is HDTV dead before it started?

Discussion in 'Archived Threads 2001-2004' started by Rob Michaw, Nov 2, 2001.

  1. Rob Michaw

    Rob Michaw Stunt Coordinator

    May 2, 2000
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    I was just reading in Business Week Online: March 2001 that the HDTV promise is dead. We won't have mandated HD programming on all channels in the near future. Granted, this article is six months old, but what is the current status of the future of HDTV?
    I just purchased the Toshiba 42H80 set for mainly DVD viewing, and the hope of future HDTV broadcasts. I am in Canada, so I will be eventually getting an HDTV satellite receiver and dish to pick up the odd programs, but I don't want to pay for the service until more programs rear their heads. What is the likelihood of more shows being broadcast in HD next season?
    I watch only a handful of shows, but of them, only NYPD Blue is broadcast in HD as of now (other shows my wife and I watch are ER, West Wing, X-Files, Dark Angel and general sports). What does the likelihood of these shows being broadcast in the next year look like?
    As I am in Canada, I am almost out of the loop from the general consensus of opinions on HDTV. What is the pulse of the nation right now?
    I am trying to figure out what the future has in store, because all of the sudden I am thinking that HDTV might not become prevalent for many years...and that is a bad thought when I just laid down all this money for the set.
    Any info to sense the pulse would be greatly appreciated. BTW, progressivly scanned anamorphic DVD content is to die for on the set.
    rob michaw
  2. PaulKH

    PaulKH Second Unit

    Oct 3, 2001
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    I rarely watched major network television programs like dramas, sitcoms, etc. But now I have an HDTV tuner receiving over the air DTV broadcasts, my interest has gone up enormously. And NBC's lame support is crazy, especially since the Tonight Show looks breathtaking. CBS and now ABC are beginning to win followers because their shows in widescreen HD look and sound incredible. This is how the networks can attract and keep viewers which they've been losing to cable channels for years.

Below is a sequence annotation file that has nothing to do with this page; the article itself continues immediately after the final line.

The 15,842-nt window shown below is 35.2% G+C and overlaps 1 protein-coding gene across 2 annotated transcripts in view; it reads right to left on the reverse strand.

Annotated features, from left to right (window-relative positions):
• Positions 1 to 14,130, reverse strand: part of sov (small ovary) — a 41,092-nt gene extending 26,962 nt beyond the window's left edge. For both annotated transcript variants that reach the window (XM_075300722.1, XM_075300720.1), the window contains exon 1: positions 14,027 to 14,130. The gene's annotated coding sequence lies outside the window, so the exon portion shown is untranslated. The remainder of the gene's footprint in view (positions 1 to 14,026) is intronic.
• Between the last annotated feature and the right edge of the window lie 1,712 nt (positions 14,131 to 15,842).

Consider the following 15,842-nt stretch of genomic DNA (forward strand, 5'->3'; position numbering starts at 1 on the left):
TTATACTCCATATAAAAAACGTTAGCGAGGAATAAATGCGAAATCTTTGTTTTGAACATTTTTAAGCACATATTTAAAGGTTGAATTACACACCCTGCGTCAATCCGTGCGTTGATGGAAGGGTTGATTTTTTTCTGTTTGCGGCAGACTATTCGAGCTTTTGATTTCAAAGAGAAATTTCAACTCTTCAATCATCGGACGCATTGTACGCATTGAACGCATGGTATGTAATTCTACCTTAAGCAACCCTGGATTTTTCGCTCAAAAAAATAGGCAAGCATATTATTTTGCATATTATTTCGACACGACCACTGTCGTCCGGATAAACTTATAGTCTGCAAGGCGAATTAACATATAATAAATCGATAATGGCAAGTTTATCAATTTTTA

As for whether your TV was a waste of money, as you said, you're loving DVDs on it, so it's providing value, right? Only you can decide how much that's worth to you.
  3. Bill Hollifield

    Bill Hollifield Auditioning

    Feb 11, 2000
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    I originally posted this: Re: NBC HD on DIsh?
    posted on October 31, 2001 07:30 PM CST (US)
    I submitted the below to stimulate forum discussion and incite opionions. Yes, this would of been the more appropiate forum, so let's go again:
    NBC sucks, Jay Leno in HD is a joke and additionally, who cares; now you can see more of the gook makeup that Leno uses. FOX is on NBC's heels, I have no idea how FOX could innovate news and sports so much and not broadcast the World Series in HD.